The U.S. medical system, for example, consists of several levels that reflect such hierarchies. In rank order of prestige, these include (1) biomedicine; (2) osteopathic medicine as a parallel medical system, focusing on primary care and incorporating spinal manipulation as an adjunct; (3) professionalized heterodox medical systems (chiropractic, naturopathy, acupuncture, and Chinese medicine); (4) partially professionalized or lay heterodox medical systems (for example, homeopathy, herbalism, bodywork, and direct-entry midwifery); (5) Anglo-American religious healing systems (for example, Spiritualism, Christian Science, Pentecostalism, and Scientology); and (6) folk medical systems (for example, southern Appalachian herbal medicine, African American folk medicine, curanderismo among Mexican Americans, and Native American healing systems). With some modification, this dominative model can be applied to other modern societies. For example, whereas medical doctors (MDs) tend to be upper- or upper-middle class and male, folk healers tend to be working-class members of various ethnic groups. Alternative medical systems often exhibit counter hegemonic elements that resist, often in subtle forms, the elitist, hierarchical, and bureaucratic patterns of biomedicine.
New medical systems or synthetic ensembles of therapies often emerge as popular health movements that undergo a process of professionalization that may open them to biomedical cooption. The holistic health movement in the United States began as a popular movement that challenged the bureaucratic, impersonal, and iatrogenic aspects of biomedicine. Far from monolithic, it encompassed numerous alternative medical systems (listed above). Although the philosophical premises of each of these are divergent, they share in common the holistic definition of the body as an energy field responsive to treatment from the energy in the herb, the homeopathic remedy, the Reiki treatment, and the chiropractic adjustment. Practitioners of such modalities today can be found in almost every country.
Beginning in the late 1970s, an increasing number of biomedical practitioners began to adopt alternative therapies for two reasons: (1) recognition of the limitations of the biomedical paradigm and (2) loss of many of their more affluent patients to alternative practitioners. More and more biomedical schools have begun to offer courses on alternative medicine as it became apparent that the “bread-and-butter” patients of biomedicine, those with disposable incomes, could afford to pay for alternative therapies out of their pockets. In a sense, the alternative health care movement has won its battle, and medical pluralism instead of biomedical dominance is the norm of the day in most contemporary technocratic societies.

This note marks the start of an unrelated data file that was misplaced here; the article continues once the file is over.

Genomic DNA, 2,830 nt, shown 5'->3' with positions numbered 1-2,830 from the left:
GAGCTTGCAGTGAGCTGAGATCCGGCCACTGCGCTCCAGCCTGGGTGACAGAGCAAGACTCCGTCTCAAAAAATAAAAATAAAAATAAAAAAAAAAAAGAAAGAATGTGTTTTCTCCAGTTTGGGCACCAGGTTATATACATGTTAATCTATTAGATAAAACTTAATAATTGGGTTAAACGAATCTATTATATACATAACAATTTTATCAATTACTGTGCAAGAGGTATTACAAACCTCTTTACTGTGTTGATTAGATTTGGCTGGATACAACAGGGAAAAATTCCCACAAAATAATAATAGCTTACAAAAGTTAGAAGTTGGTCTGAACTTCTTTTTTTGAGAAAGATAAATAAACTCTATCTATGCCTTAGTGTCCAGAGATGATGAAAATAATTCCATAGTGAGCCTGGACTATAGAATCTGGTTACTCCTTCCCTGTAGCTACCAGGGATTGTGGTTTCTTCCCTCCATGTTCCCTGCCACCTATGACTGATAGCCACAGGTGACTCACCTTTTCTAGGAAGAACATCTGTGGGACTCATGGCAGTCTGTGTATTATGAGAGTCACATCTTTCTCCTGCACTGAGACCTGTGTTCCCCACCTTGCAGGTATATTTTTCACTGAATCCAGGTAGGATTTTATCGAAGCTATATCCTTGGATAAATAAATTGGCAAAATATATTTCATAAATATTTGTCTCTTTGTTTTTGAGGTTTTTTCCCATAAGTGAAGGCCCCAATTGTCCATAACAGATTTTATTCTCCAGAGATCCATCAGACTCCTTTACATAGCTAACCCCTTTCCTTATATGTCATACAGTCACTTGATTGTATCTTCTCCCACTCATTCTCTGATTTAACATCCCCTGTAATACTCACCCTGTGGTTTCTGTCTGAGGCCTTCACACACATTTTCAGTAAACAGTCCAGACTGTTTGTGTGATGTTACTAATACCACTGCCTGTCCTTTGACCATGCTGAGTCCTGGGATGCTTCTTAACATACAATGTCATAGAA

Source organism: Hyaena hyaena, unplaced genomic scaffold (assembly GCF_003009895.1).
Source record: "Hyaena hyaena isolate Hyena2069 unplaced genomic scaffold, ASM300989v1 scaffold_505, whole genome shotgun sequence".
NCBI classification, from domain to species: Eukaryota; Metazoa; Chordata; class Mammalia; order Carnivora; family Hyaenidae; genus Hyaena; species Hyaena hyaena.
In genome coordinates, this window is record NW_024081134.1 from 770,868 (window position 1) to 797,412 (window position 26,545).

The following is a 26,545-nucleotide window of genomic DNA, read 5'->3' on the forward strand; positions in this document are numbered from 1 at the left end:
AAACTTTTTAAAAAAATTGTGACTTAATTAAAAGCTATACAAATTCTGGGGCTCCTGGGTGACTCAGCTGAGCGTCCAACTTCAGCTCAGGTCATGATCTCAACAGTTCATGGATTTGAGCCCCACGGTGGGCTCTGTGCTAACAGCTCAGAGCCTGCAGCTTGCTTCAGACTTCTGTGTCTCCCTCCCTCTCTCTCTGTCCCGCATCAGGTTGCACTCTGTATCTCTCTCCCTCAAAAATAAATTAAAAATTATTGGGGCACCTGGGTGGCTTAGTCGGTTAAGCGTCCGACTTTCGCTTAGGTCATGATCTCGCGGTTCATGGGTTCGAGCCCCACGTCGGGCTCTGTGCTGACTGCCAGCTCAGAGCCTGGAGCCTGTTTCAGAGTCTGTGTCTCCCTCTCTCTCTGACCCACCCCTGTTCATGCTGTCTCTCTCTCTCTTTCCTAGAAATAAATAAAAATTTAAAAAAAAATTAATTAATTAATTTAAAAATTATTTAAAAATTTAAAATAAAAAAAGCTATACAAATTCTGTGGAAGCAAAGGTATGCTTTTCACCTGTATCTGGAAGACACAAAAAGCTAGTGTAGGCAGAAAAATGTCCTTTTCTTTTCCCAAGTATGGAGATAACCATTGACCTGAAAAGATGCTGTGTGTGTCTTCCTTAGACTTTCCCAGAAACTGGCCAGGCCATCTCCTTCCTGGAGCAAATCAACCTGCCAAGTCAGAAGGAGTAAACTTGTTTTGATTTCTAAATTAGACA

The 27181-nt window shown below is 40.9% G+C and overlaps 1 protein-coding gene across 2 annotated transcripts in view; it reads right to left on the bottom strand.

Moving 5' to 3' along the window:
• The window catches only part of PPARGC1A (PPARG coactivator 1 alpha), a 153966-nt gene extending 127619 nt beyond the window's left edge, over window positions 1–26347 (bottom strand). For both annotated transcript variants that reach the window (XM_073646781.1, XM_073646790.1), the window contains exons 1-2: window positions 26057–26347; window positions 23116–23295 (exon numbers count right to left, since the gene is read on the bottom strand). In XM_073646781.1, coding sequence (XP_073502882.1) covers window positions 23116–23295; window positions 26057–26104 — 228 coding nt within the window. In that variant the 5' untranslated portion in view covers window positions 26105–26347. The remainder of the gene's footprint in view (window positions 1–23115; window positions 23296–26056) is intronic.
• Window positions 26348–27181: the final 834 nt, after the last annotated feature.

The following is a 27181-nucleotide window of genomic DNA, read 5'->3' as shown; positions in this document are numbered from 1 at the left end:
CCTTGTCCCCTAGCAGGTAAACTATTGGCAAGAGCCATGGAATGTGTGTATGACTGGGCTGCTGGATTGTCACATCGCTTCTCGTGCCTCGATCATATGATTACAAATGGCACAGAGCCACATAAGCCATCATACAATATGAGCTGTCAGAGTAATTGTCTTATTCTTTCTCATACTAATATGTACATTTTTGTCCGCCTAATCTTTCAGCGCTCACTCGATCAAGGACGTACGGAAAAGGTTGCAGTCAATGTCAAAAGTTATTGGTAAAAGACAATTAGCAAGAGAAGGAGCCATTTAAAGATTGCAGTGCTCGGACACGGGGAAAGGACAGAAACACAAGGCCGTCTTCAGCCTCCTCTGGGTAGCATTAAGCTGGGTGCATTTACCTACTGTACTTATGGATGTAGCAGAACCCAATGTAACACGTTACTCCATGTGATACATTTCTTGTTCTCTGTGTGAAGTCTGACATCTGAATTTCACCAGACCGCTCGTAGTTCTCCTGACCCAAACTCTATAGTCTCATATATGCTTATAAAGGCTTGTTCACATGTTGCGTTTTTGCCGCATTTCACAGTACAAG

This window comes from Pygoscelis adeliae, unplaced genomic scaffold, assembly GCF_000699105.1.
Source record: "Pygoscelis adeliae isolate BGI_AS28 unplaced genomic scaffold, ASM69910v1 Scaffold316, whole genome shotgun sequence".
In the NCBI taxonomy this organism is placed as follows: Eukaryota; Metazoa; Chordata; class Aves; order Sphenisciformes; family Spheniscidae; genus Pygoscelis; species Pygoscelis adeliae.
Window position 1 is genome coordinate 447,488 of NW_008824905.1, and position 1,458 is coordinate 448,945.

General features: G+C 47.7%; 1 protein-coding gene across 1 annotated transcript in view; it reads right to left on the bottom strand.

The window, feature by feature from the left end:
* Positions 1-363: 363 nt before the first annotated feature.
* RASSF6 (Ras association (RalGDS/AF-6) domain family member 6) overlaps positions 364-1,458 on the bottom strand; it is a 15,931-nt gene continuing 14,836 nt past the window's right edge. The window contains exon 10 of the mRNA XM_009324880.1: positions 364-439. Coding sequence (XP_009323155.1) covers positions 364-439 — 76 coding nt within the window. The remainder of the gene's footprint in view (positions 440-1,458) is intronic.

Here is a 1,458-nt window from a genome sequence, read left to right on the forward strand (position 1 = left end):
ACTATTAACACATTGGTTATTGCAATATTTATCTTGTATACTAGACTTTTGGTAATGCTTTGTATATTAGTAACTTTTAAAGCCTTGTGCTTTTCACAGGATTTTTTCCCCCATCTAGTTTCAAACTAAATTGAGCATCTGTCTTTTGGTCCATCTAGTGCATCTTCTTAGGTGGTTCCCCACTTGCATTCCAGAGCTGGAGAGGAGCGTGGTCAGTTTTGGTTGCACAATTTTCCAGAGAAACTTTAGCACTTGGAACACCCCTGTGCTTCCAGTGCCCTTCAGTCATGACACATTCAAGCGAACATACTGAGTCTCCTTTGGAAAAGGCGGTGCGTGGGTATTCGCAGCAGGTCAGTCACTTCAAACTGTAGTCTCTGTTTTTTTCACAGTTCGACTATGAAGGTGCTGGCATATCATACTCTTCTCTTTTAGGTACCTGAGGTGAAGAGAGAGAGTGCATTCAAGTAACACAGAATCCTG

In most countries, biomedical practitioners accept the existent medical plurality in their countries, yet work to remain hegemonically reinforced by government policies that pay for medical, and not alternative, care for their citizenry. In the United States, biomedicine has fought back by working at various times to remove herbal supplements from health food store shelves, to incriminate particular holistic practitioners, and to prevent insurance companies from paying for alternative care. Nevertheless, today over one half of all Americans utilize some form of CAM. Around the world, health insurance companies, health maintenance organizations, hospitals, and national governments have become increasingly interested in alternative therapies as a way of satisfying patients’ demands and curtailing costs.
When CAM is systematized, although its practitioners often continue to adhere to some notion of holism, it can come to function as a style of health care in which biomedicine treats alternative therapists as subordinates and alternative therapies as adjunct. Some have even argued that alternative medicine in various national contexts is being co-opted by biomedical institutions, including centers of integrative medicine, biomedical schools and hospitals, the NIH (National Institutes of Health) National Center for Complementary and Alternative Medicine, and allopathic physicians who advertise themselves as “holistic” because they prescribe a few herbal supplements along with pharmaceutical drugs.
In contrast to the examination of indigenous or folk medical systems, the anthropological study of professionalized alternative health system remains in its infancy. Much remains to be learned about the specific ideologies behind each alternative system, the efficacy of its treatments and to what extent that efficacy depends on cultural or individual belief, and what happens to them in practice when professionalization and integration into “the system” occur.
- Baer, H. A. (2001). Biomedicine and alternative healing systems in America: Issues in class, race, ethnicity, and gender. Madison: University of Wisconsin Press.
- Davis-Floyd, R., & St. John, G. (1998). From doctor to healer: The transformative journey. New Brunswick, NJ: Rutgers University Press.